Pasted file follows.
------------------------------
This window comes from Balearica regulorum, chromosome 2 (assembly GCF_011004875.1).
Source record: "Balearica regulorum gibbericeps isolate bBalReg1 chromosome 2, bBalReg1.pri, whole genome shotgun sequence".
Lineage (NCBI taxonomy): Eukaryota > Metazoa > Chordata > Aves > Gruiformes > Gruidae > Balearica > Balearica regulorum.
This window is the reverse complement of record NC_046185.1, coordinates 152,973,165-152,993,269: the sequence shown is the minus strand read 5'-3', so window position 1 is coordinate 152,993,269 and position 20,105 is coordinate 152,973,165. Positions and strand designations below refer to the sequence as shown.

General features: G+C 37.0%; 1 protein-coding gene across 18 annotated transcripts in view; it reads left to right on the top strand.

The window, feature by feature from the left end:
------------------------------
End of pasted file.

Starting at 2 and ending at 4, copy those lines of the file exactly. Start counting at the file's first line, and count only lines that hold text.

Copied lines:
Source record: "Balearica regulorum gibbericeps isolate bBalReg1 chromosome 2, bBalReg1.pri, whole genome shotgun sequence".
Lineage (NCBI taxonomy): Eukaryota > Metazoa > Chordata > Aves > Gruiformes > Gruidae > Balearica > Balearica regulorum.
This window is the reverse complement of record NC_046185.1, coordinates 152,973,165-152,993,269: the sequence shown is the minus strand read 5'-3', so window position 1 is coordinate 152,993,269 and position 20,105 is coordinate 152,973,165. Positions and strand designations below refer to the sequence as shown.